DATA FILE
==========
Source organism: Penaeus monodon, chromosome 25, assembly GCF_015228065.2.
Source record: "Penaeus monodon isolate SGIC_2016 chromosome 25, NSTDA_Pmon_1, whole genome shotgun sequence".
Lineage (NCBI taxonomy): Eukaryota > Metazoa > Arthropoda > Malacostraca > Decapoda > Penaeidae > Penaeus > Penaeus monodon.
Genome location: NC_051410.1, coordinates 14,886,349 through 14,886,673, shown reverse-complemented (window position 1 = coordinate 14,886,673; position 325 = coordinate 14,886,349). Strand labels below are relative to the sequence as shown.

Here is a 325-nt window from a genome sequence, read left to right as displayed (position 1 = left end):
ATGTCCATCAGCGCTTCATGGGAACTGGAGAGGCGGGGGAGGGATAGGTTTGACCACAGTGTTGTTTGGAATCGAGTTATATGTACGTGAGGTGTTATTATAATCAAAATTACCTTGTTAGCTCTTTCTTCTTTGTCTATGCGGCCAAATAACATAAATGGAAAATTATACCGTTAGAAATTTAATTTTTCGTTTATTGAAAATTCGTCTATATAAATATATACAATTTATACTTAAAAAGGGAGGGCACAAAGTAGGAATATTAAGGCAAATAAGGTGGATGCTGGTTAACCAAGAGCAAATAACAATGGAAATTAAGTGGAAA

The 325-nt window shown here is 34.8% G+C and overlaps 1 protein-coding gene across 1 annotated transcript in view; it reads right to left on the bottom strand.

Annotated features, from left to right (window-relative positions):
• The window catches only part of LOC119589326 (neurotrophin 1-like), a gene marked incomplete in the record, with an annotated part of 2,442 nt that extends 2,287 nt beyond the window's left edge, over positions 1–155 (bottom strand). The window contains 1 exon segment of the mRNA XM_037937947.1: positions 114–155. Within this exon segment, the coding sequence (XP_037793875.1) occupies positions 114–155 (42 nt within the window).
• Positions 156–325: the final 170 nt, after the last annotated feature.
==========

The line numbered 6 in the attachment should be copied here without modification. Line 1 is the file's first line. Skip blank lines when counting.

ATGTCCATCAGCGCTTCATGGGAACTGGAGAGGCGGGGGAGGGATAGGTTTGACCACAGTGTTGTTTGGAATCGAGTTATATGTACGTGAGGTGTTATTATAATCAAAATTACCTTGTTAGCTCTTTCTTCTTTGTCTATGCGGCCAAATAACATAAATGGAAAATTATACCGTTAGAAATTTAATTTTTCGTTTATTGAAAATTCGTCTATATAAATATATACAATTTATACTTAAAAAGGGAGGGCACAAAGTAGGAATATTAAGGCAAATAAGGTGGATGCTGGTTAACCAAGAGCAAATAACAATGGAAATTAAGTGGAAA